I was driving through San Francisco when I heard my phone chirp in my pocket. As I approached a stop sign, I slowed, reached for the phone, and averted my eyes from the road. I looked up just in time... as I completed my stop, a skateboarder went flying through the crosswalk that I had begun to roll through.
It scared me enough to think, "I will never do that again" -- until 10 minutes later when, without thinking, I reached for my phone.
Ever have a similar experience? Texting while driving has become a huge problem in the United States. Texting drivers are 23 times more likely to be in an accident than non-texters and the distractions result in over 900,000 crashes per year, many of them are fatal.
To raise awareness and prevent unnecessary tragedy, AT&T promoted September 19th as No Text on Board Pledge Day. They encouraged their 240,000 employees and all subscribers to Take the Pledge and commit to never text and drive.
How is a pledge different than a fleeting thought? By saying it aloud and sharing your commitment with others, you are making a promise to yourself and pledging that no text message, email, website or video is worth the risk of endangering your life or the lives of others on the road. Promises made to oneself are powerful.
A friend of mine, Bobby Augusto, lost his 20-year-old daughter, Kimberly, in a car accident that began with a text message. He asked that I share his story in hopes that it will make people take the pledge -- and maybe, save a life.
In the words of a grieving father, here is what happened:
On May 30, 2011, I got a phone call around 1:00 a.m. from my ex-wife. She was crying. She said Kimi had been in a horrible car accident and the police couldn't even tell her if she was alive.
Earlier that night, Kimberly received a call from a friend who needed some support. He had applied to the Fire Academy and was upset he did not receive his acceptance letter. My daughter was a soft-hearted person and she knew he liked Slurpees. So, she hopped in the car, drove to the local Seven Eleven, picked up a Slurpee and took it to him. On the way home he texted her to thank her.
Kimi looked down at the text and she shouldn't have. I don't know if she was trying to reply or just had taken her eyes off the road... but it was long enough to get her in trouble. She ran off the right side of the highway, overcorrected, and spun across the road into the center divide. She thought she was off to the side of the road, but she wasn't.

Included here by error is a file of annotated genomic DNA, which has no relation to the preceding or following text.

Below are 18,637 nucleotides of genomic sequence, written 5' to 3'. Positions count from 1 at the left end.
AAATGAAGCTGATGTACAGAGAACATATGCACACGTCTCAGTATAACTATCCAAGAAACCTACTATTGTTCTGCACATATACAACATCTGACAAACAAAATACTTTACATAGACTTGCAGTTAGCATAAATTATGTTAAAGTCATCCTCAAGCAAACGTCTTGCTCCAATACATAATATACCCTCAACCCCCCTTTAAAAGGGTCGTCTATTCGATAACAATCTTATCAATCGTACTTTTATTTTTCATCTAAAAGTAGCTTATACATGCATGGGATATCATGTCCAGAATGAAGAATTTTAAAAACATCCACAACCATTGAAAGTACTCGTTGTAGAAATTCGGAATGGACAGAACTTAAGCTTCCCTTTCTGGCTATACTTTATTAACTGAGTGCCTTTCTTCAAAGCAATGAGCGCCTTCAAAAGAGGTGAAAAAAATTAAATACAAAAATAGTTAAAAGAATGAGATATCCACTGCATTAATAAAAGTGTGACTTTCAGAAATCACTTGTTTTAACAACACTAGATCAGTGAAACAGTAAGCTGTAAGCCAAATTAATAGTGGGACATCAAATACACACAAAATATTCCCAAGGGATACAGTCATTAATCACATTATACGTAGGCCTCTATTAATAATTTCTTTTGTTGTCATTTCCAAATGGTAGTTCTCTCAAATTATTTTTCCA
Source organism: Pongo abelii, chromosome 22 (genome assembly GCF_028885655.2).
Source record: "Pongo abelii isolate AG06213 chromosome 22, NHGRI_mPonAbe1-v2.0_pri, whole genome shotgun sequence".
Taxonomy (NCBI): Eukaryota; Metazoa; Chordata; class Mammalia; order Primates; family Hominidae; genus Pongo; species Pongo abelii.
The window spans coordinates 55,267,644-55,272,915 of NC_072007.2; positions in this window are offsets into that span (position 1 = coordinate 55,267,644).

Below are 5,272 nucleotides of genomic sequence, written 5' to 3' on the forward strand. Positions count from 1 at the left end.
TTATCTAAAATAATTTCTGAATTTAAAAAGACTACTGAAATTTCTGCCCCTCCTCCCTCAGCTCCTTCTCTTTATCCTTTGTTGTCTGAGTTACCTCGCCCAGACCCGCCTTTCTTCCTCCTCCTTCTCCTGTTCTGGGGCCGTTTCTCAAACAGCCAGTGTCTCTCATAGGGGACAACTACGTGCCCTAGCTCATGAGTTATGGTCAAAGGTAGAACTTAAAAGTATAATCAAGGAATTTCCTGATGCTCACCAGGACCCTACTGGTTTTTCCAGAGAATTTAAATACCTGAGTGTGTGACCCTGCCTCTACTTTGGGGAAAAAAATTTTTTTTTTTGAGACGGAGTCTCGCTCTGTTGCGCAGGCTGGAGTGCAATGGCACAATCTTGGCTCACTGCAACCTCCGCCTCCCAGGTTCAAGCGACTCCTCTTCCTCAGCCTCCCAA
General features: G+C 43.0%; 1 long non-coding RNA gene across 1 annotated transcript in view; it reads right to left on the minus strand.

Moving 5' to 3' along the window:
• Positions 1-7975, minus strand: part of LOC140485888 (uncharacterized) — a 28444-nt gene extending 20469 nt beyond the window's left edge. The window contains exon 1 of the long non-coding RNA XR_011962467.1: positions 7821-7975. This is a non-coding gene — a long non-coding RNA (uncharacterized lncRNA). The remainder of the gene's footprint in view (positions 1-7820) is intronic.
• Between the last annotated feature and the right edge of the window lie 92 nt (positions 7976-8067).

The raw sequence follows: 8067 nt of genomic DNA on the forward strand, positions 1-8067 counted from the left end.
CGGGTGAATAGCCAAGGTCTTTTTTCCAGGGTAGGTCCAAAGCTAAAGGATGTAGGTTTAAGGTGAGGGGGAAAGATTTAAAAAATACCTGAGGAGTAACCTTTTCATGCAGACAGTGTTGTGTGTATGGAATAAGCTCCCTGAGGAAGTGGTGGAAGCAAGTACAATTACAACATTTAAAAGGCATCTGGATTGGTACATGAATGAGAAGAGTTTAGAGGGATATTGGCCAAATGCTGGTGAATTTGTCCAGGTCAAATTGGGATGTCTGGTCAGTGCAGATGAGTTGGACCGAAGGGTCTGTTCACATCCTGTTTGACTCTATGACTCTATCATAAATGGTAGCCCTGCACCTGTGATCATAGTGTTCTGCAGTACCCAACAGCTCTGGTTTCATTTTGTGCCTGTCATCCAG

Kimi got on the phone, called her Mom and said, "Mom, I've been in a car accident. My God, this is totally my fault. I'm sorry. Oh look, somebody's coming to help, I see headlights coming towards me."
The last thing her mother heard on the phone was the crash.
Kimi and I had had a hundred conversations about not texting while driving... like so many people, she thought she was bulletproof and that it would never happen to her. She only took her eyes off the road for two seconds, and I'm sure she thought it was no problem... but it cost her her life.
I have talked to many groups of kids since my daughter died and I say, "How many of you are 19? How would you feel if you were told you only had 366 more days to live?... What if I told you that you could live longer simply by taking your phone, turning it off and putting it in the back seat? Or downloading an app that lets other people know that you are driving? If I told you that you would live longer than 366 days by just doing that, would you?" All the hands go up.
My daughter died because of one mistake. Even is she did the right thing 999 times out of 1,000, it took just that one time for her to lose her life. Just one!
And you know what? It was just a text message... and it could have waited.
Make a promise to yourself that you will not text and drive. Take the Pledge.
Think texting and driving doesn't affect you? Grab your smart phone and check out this simulator that safely lets you attempt to drive while receiving/sending text messages.